Solar Eclipses

What happens during a solar eclipse?

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2011-06-18 02:04:45

During a solar eclipse, the moon comes between the sun and the

earth, blocking view of the sun from some parts of the earth by

casting its shadow. The longest this lasts in any one place on the

earth's surface is about 6 minutes, but the alignment of sun, moon

and earth that throws the moon's shadow on the earth can last for

several hours while the shadow moves across the earth's

surface.

Adjacent to those places where the sun's disk is totally

blocked, where the eclipse is said to be total, there is a

wider zone where the sun is never totally blocked, and there the

eclipse is said to be partial. Even in places where the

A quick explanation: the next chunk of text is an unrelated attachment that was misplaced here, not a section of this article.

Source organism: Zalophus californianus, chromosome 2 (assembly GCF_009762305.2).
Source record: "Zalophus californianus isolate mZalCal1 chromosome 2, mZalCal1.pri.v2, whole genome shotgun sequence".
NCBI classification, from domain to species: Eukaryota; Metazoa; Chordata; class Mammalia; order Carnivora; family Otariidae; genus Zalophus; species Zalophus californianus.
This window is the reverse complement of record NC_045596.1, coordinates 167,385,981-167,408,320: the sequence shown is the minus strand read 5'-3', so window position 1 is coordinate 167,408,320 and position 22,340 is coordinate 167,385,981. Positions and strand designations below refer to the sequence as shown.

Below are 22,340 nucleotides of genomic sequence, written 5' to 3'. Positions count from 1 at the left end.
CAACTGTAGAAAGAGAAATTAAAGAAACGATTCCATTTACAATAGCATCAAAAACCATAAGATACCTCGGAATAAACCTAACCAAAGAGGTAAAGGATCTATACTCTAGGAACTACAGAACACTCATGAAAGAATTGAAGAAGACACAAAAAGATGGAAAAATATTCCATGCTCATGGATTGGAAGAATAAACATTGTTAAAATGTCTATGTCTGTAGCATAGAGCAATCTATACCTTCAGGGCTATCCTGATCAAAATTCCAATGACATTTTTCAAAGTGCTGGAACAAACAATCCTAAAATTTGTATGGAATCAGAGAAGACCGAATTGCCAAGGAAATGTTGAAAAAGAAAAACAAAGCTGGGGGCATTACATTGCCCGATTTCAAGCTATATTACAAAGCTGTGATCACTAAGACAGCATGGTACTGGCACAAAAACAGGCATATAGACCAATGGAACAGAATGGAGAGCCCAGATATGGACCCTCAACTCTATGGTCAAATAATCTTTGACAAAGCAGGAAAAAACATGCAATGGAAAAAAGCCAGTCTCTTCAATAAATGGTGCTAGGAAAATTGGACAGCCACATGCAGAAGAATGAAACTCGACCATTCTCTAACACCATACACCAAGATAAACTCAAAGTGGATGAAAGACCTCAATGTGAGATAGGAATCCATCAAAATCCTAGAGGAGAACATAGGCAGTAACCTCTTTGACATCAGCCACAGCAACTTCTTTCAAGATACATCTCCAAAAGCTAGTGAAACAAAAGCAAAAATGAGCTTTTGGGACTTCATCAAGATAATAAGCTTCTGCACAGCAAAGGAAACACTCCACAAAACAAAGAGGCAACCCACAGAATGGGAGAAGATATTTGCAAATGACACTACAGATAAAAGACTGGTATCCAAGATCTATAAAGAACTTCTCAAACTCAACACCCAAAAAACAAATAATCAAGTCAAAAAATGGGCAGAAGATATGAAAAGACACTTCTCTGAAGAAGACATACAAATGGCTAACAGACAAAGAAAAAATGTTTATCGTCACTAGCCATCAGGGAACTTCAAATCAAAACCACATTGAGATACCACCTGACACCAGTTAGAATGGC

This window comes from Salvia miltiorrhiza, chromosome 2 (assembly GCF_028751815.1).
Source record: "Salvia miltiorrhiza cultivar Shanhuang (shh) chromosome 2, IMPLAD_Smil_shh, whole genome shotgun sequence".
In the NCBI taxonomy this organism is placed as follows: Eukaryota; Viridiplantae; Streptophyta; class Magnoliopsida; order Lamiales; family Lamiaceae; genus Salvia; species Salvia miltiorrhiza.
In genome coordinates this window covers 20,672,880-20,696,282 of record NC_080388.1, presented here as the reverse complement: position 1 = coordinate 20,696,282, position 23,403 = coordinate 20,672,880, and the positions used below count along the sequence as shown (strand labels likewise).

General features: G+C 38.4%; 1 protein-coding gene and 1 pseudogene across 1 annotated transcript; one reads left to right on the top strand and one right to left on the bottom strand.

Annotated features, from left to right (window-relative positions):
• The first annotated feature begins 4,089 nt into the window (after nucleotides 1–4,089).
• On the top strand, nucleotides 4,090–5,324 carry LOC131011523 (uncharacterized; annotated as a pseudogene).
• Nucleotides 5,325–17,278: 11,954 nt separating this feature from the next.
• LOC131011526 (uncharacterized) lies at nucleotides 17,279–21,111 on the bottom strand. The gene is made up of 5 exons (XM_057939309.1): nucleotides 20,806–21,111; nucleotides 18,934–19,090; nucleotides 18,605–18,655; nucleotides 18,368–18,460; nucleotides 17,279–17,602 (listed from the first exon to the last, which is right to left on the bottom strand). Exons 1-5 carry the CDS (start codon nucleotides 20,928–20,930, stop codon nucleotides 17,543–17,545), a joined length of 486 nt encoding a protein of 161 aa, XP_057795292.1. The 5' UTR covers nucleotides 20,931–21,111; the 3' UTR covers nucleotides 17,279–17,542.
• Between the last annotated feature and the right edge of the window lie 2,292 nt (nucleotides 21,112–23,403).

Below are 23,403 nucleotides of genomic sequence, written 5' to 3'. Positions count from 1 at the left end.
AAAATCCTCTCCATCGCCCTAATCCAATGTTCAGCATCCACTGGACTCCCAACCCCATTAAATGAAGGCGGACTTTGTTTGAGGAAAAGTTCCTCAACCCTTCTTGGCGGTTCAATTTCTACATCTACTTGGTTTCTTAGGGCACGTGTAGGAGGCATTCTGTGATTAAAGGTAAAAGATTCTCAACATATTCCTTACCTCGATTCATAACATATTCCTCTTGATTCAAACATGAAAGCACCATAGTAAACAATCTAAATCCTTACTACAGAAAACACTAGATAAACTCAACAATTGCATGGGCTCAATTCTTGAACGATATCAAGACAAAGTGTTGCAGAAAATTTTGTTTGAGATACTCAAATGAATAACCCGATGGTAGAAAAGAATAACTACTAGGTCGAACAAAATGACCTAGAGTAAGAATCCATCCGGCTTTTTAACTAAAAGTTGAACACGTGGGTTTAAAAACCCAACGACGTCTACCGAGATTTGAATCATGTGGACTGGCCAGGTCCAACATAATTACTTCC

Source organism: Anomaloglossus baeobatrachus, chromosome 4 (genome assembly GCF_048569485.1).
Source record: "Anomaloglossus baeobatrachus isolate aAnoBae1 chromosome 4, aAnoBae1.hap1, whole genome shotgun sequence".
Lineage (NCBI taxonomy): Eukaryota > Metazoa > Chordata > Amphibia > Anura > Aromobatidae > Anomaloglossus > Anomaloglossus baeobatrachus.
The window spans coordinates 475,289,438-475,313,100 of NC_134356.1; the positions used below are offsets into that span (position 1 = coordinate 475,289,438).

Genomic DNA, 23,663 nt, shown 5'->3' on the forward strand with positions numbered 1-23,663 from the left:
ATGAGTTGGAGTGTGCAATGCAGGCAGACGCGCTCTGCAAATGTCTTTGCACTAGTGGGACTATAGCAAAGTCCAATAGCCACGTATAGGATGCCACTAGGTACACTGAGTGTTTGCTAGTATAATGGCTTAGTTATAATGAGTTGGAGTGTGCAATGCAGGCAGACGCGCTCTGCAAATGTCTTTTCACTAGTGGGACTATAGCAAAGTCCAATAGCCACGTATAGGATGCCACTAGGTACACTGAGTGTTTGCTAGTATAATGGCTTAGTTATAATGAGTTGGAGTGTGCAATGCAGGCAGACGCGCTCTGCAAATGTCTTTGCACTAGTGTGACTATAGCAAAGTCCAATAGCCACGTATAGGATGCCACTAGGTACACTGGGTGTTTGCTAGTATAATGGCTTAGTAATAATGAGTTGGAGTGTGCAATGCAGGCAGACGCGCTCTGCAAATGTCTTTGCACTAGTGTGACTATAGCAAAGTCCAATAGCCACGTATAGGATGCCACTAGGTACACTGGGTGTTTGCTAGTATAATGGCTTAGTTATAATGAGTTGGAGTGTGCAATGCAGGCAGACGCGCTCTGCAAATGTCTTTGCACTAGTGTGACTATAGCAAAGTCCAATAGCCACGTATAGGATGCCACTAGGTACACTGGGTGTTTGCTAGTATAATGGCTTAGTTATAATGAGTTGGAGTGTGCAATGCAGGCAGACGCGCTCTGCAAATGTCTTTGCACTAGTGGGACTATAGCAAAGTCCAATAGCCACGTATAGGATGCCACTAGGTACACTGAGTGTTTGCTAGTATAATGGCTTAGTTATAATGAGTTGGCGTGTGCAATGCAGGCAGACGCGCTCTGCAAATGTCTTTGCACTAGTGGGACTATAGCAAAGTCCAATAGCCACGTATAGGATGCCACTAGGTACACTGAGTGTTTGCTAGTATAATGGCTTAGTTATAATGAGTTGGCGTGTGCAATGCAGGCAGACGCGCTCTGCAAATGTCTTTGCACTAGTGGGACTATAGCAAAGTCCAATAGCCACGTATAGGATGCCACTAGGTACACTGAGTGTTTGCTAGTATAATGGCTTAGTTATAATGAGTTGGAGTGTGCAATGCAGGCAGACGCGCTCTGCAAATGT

eclipse is eventually total, there are times before and after

totality when the eclipse is partial.

While it is safe to look directly at a total solar eclipse,

which is a very spectacular event, care must be taken to avoid

looking directly at a partial solar eclipse. The portion of the sun

that is not blocked by the moon during a partial eclipse is so

bright that, even though it may not be painful, it can burn the

retina (light-sensing cells in the back of your eyeball) literally

before you can blink. Depending on severity, such burns can take

months to heal, or can be permanent, resulting in vision defects or

blindness.

Solar eclipses are rare in any one place, but occur somewhere in

the world, generally twice every year. (See the catalog of all

solar eclipses from 2000 BCE to 3000 AD on the NASA Eclipse Web

Page, linked below.)

Indirect viewing of a partial solar eclipse can be accomplished

by using a telescope or binoculars to project the sun's image on a

screen, or by using a pinhole camera projector. NEVER view

the sun directly through a telescope or binoculars unless you have

a proper solar filter attached . Exposed film is inadequate and

should never be used. Most welders goggles are also

insufficient.


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